Tuesday, September 23, 2008

More Jersey Numbers

This is one expensive state. So much money going into housing. It would be interesting if housing costs were differentiated between original mortgages and HELOCs. The HELOCs themselves could be broken down into two categories - those for home improvement (reinvesting) and those that were spent on all else. All else would include medical expenses, credit cards, new cars, education, etc. Although this information signifies that people are barely making it, some of the questions may be why. The renters are self explanatory but not the home owners.

In this article form the Atlantic City Press titled Census supports feeling New Jersey 'Cost of living is out of control' we can see how expensive the cost of housing is in New Jersey. Lets take a look at the graph first -

Here is a look at the article -

U.S. Census figures released today only bolster the perception that the Garden State is the land of high-priced living.

New Jersey homeowners last year paid the second-highest costs in the nation in maintaining a house with a mortgage, or $2,278 per month. Only Californians paid more, at $2,314 per month.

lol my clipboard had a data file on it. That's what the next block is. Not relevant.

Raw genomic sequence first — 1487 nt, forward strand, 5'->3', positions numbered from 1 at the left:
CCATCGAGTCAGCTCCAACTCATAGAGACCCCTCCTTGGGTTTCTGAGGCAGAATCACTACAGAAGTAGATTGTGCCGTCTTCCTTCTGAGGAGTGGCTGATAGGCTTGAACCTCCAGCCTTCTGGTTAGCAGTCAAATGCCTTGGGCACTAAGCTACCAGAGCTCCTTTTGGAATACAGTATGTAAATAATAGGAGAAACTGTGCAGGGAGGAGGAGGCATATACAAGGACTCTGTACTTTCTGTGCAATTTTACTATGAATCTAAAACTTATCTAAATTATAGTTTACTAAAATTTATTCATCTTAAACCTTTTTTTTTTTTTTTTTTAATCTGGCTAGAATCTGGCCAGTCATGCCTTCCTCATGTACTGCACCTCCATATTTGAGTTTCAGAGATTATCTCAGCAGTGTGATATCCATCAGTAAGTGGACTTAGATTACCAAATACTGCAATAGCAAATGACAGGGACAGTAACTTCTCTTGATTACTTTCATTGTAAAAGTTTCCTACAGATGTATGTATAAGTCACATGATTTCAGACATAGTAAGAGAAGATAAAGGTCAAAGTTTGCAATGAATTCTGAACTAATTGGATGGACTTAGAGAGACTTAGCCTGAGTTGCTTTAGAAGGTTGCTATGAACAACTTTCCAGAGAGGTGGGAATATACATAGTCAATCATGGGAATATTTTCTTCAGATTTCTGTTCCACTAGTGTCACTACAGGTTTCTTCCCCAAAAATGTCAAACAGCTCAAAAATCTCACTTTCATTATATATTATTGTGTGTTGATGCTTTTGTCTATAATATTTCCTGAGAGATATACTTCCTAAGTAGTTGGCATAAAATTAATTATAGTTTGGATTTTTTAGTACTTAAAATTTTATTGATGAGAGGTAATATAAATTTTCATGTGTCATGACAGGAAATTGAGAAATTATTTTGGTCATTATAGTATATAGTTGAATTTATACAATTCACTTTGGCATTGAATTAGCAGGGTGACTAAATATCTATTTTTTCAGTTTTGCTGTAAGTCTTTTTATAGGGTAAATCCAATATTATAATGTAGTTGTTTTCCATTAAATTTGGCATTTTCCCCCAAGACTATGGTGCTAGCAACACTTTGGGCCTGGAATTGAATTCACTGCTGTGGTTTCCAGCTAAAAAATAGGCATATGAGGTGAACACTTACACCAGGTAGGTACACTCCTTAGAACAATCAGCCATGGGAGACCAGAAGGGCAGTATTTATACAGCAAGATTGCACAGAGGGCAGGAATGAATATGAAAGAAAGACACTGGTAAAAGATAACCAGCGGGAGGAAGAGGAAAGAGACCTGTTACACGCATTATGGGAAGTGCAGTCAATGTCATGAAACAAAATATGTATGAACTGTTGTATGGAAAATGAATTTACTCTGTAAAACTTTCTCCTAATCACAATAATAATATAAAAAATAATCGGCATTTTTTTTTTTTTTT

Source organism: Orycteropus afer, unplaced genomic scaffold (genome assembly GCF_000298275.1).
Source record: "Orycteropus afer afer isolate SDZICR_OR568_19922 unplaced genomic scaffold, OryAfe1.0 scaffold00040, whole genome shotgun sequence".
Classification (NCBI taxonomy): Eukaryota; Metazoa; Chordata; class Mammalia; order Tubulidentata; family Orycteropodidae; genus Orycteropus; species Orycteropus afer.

Meanwhile, the median price of a month's rent in New Jersey, including utility and fuel costs, was the third-highest nationwide, at $1,026. Hawaii ($1,194) and California ($1,078) were first and second.

More than 46 percent of New Jersey mortgage holders and nearly half of all renters paid 30 percent or more of their monthly incomes on housing costs, 2007 census data show. Nationwide, only 37.5 percent of homeowners paid 30 percent or more of their income on mortgage and housing costs.

"Everybody has bills, everybody has mortgages ... and it seems like we're at the highest with taxes. We're at a breaking point in New Jersey," said Jerry Cantrell, president of the New Jersey Taxpayers' Association. "It has got to be turned around, or we're going to be headed in a spiraling fiscal mess."

Interesting numbers. These are kind of dated with the huge downturn of the housing market. But it still is shocking to see that New Jersey ranks right after Hawaii and California. Interesting info none the less.

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